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Puschkinia Scilloides - Hardy Perennial

Author: John Wood

Puschkinia Scilloides - Hardy Perennials and Old Fashioned Flowers

Puschkinia Scilloides Described.

Puschkinia Scilloides - Scilla-like Puschkinia, or Striped Squill; Syns. P. Libanotica, Adamsia Scilloides; Nat. Ord. Liliaceæ.

As all its names, common and botanical, denote, this charming bulbous plant is like the scillas; it may, therefore, be useful to point out the distinctions which divide them. They are (in the flowers) to be seen at a glance; within the spreading perianth there is a tubular crown or corona, having six lobes and a membranous fringe. This crown is connected at the base of the divisions of the perianth, which divisions do not go to the base of the flower, but form what may be called an outer tube. In the scilla there is no corona, neither a tube, but the petal-like sepals or divisions of the perianth are entire, going to the base of the flower. There are other but less visible differences which need not be further gone into. Although there are but two or three known species of the genus, we have not only a confusion of names, but plants of another genus have been mistaken as belonging to this. Mr. Baker, of Kew, however, has put both the plants and names to their proper belongings, and we are no longer puzzled with a chionodoxa under the name of Puschkinia. This Lilywort came from Siberia in 1819, and was long considered a tender bulb in this climate, and even yet by many it is treated as such. With ordinary care—judicious planting—it not only proves hardy, but increases fast. Still, it is a rare plant, and very seldom seen, notwithstanding its great beauty. It was named by Adams, in honour of the Russian botanist, Count Puschkin, whence the two synonymous names Puschkinia and Adamsia; there is also another name, specific, which, though still used, has become discarded by authorities, viz., P. Libanotica—this was supposed to be in reference to one of its habitats being on Mount Lebanon. During mild winters it flowers in March, and so delicately marked are its blossoms that one must always feel that its beauties are mainly lost from the proverbial harshness of the season.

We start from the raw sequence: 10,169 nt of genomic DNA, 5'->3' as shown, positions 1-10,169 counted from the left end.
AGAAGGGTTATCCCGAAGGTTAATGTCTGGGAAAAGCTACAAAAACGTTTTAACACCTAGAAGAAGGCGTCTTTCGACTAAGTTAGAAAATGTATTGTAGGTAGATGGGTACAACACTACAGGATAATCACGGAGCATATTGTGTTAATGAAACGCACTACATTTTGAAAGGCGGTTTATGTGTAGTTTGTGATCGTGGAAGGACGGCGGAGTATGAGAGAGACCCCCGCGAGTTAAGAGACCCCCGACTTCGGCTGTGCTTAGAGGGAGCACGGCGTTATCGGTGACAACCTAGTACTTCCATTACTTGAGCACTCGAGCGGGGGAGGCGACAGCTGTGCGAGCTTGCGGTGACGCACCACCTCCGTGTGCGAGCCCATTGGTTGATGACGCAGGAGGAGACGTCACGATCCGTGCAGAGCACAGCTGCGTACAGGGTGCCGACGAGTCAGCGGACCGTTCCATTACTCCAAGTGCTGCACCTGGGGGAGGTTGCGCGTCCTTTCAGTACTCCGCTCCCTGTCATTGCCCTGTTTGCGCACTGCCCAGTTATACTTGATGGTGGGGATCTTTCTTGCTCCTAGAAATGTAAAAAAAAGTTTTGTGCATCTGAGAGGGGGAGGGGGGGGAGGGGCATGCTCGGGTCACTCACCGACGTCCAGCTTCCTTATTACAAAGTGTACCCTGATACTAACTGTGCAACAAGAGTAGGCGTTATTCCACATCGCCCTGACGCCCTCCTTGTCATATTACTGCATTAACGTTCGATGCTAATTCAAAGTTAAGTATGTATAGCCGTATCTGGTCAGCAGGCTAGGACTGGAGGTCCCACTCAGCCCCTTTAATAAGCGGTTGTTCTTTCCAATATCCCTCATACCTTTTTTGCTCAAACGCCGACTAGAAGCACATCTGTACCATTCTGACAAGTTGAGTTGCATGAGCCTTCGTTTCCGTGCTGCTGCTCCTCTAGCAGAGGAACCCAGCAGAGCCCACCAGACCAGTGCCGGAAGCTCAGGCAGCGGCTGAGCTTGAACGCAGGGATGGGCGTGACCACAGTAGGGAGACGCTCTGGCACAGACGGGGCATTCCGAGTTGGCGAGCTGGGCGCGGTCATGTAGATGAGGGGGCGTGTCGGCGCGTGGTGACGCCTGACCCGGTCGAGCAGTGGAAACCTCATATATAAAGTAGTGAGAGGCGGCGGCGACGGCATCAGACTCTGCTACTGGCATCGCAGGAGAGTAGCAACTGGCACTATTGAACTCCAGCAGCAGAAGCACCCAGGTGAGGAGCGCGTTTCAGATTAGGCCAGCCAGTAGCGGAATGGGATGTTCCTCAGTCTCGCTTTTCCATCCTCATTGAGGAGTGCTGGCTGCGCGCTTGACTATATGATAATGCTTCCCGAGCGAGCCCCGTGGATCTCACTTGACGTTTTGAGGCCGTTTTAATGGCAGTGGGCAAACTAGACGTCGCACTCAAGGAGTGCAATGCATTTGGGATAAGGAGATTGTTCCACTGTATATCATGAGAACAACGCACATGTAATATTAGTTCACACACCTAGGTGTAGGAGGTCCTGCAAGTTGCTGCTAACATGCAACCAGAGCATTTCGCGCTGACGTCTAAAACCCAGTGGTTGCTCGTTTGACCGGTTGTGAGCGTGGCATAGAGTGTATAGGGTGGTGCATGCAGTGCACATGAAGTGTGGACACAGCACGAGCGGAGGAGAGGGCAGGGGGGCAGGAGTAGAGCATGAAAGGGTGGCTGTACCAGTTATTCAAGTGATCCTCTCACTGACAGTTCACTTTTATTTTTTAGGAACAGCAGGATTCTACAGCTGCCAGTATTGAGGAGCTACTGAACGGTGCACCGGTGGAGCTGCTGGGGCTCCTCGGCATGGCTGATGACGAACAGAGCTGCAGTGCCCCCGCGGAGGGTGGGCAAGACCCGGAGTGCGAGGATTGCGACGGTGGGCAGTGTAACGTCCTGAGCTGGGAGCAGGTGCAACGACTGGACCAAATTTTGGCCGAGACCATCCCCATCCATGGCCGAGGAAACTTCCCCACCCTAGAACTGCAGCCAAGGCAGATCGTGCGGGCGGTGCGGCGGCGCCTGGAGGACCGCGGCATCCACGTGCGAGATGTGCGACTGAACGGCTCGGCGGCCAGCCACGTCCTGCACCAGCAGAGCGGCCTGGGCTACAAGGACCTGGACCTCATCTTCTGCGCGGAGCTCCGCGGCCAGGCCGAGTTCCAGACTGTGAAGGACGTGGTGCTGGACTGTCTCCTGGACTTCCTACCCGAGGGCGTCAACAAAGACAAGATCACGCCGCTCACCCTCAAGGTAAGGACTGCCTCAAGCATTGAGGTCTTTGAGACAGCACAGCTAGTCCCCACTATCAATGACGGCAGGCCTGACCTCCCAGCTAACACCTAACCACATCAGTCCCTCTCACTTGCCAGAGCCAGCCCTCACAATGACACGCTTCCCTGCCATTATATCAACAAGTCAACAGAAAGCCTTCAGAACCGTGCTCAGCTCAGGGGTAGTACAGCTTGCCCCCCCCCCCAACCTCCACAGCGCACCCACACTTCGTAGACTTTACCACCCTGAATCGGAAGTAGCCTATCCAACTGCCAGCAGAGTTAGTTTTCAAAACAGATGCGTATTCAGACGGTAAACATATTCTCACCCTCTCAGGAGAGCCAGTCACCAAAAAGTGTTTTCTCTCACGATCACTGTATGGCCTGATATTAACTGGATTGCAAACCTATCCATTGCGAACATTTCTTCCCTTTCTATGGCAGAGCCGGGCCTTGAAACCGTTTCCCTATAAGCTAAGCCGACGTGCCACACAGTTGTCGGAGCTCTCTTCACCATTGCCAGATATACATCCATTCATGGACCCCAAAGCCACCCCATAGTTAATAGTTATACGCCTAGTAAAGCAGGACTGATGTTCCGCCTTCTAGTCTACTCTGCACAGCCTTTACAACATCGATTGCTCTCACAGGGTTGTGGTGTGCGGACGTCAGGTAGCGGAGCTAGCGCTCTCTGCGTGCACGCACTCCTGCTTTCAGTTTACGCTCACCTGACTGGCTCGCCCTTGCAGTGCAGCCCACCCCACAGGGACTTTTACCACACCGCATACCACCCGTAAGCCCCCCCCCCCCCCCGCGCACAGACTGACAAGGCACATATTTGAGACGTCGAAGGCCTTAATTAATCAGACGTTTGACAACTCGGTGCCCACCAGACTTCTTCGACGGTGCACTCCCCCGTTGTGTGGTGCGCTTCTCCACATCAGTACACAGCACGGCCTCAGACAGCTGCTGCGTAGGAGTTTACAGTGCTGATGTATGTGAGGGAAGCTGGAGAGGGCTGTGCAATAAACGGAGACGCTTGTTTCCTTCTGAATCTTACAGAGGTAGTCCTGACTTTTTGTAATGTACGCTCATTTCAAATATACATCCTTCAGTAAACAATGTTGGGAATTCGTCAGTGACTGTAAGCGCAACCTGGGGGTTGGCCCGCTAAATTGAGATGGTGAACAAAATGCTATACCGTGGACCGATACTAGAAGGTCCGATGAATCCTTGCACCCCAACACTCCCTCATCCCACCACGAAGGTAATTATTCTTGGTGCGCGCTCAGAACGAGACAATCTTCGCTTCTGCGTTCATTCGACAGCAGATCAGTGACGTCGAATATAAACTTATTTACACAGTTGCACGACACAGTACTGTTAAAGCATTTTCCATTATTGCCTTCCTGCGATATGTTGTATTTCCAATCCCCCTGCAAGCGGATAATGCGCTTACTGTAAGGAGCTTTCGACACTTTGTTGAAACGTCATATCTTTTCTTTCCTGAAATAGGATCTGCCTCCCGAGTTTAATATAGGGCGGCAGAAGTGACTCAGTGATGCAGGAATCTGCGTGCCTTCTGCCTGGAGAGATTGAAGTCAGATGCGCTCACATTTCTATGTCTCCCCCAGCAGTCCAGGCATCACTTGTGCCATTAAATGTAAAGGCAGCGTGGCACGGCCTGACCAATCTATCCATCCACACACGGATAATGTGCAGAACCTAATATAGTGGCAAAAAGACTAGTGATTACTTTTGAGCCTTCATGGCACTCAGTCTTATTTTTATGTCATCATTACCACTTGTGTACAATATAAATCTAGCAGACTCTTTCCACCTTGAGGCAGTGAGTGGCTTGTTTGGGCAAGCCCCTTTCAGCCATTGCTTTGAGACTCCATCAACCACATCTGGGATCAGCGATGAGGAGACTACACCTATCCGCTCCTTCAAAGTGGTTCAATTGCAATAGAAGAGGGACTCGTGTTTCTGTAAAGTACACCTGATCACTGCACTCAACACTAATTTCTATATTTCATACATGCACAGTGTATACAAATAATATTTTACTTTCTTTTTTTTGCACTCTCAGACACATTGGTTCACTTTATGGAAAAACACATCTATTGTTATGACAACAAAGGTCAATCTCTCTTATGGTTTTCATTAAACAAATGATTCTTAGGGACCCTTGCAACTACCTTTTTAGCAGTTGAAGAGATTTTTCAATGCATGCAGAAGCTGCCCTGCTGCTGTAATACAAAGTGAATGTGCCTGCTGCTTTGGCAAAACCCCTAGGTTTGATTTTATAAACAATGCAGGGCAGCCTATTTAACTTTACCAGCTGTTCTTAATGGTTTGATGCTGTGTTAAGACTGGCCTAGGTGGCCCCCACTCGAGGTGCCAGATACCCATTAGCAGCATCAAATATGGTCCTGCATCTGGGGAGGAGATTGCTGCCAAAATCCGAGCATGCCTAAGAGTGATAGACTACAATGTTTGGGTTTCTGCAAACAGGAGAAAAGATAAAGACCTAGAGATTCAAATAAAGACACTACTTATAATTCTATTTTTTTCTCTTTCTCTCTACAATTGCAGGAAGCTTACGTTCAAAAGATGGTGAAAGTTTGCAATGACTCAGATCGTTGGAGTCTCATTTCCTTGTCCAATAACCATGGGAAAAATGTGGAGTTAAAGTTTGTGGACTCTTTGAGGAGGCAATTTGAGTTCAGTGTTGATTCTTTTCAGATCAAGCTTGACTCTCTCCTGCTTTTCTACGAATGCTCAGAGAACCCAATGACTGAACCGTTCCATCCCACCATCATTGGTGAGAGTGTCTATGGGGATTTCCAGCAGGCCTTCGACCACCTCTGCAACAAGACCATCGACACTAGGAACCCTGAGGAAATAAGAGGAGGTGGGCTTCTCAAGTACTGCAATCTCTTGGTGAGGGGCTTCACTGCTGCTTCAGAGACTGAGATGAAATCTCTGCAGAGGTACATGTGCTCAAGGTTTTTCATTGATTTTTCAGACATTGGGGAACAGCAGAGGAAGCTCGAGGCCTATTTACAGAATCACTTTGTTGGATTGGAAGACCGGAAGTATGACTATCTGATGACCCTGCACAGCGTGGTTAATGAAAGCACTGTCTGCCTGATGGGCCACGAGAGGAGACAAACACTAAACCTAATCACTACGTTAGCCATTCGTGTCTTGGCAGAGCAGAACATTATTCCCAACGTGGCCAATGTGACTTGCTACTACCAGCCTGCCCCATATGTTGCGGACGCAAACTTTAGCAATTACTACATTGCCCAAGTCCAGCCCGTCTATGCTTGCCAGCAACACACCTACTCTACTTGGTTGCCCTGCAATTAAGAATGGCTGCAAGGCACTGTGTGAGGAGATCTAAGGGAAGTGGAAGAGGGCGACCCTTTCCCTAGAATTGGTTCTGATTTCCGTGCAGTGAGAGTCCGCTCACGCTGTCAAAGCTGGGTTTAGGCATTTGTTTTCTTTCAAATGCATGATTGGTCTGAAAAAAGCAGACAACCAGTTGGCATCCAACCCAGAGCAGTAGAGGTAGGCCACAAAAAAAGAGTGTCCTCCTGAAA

At the height of 4in. to 8in. the flowers are produced on slender bending scapes, the spikes of blossom are arranged one-sided; each flower is ½in. to nearly 1in. across, white, richly striped with pale blue down the centre, and on both sides of the petal-like divisions. The latter are of equal length, lance-shaped, and finely reflexed; there is a short tube, on the mouth of which is joined the smaller one of the corona. The latter is conspicuous from the reflexed condition of the limb of the perianth, and also from its lobes and membranous fringe being a soft lemon-yellow colour. The pedicels are slender and distant, causing the flower spikes, which are composed of four to eight flowers, to have a lax appearance. The leaves are few, 4in. to 6in. long, lance-shaped, concave, but flatter near the apex, of good substance and a dark green colour; bulb small.

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Puschkinia Scilloides

As already stated, a little care is needed in planting this choice bulbous subject. It enjoys a rich, but light soil. It does not so much matter whether it is loamy or of a vegetable nature if it is light and well drained; and, provided it is planted under such conditions and in full sunshine, it will both bloom well and increase. It may be propagated by division of the roots during late summer, when the tops have died off; but only tufts having a crowded appearance should be disturbed for an increase of stock.

Flowering period, March to May.

P. s. compacta is a variety of the above, having a stronger habit and bolder flowers. The latter are more numerous, have shorter pedicels, and are compactly arranged in the spike—whence the name. Culture, propagation, and flowering time, same as last.

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